In Japan, there are fewer people than in the West who actively go to museums. Art and fine arts seem to not be as familiar to the everyday people here.

When you go to museums in Europe, you see students and small children sitting down and sketching amongst the exhibits. It’s really a surprising sight.

It surprised me at first as well.

Japanese art museums only allow visitors to view genuine, world-class works of art from a distance after the works have been placed inside showcases. Meaning, they afford few opportunities to experience genuine works of art firsthand. Japan is a country with a long history, and there are many valuable works among its collections, but the threshold for experiencing genuine works of art is extraordinarily high. As a result, future generations – including us – are unable to enjoy the precious essence of this art.

It’s a waste, isn’t it?

It really is. What’s more, there are far too few opportunities to hear directly from those who have mastered a craft, when it comes to the arts. I don’t believe that education is something we can only get in schools. In your younger days, teachers were the be-all and end-all, weren’t they?

That’s right.

Teachers should not simply tell students what is written in the textbooks without focusing on education that develops their human abilities. In fact, I believe that school is a place where students cultivate their skills as people through interacting with their friends and teachers.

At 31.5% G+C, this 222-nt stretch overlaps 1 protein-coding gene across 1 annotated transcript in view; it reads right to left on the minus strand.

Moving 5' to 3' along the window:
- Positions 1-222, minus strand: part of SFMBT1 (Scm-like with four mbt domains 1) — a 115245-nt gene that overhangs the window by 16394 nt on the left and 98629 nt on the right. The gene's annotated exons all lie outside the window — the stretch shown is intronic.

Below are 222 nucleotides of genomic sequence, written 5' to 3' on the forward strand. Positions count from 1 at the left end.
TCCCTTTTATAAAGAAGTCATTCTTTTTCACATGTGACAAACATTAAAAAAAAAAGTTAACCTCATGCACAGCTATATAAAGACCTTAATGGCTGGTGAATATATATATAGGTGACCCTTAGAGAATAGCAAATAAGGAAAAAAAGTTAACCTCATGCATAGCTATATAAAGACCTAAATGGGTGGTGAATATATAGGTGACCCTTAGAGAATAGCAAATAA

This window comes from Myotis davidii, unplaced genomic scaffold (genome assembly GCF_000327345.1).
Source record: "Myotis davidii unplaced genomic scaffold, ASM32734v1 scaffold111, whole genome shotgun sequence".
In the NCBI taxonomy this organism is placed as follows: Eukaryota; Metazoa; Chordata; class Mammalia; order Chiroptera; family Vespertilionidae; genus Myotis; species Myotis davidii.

As can be inferred from the scenes witnessed at European museums, this leads to a fundamentally different aesthetic sense and way of thinking in the first place.

It is also important to respect diversity. If a child is bad at running but good at drawing, then we should encourage and foster that student’s drawing skills. I may be particularly sensitive to this since I work with people in the arts, but students who are really skilled drawers in kindergarten often lose this ability when they enter elementary school. They are told that they have to draw a certain way and lose their desire to do so because they no longer have the freedom to create art as they like. I think it would be better if we let their sensibilities blossom more in their earlier years, before educating them on theoretical matters later, for example.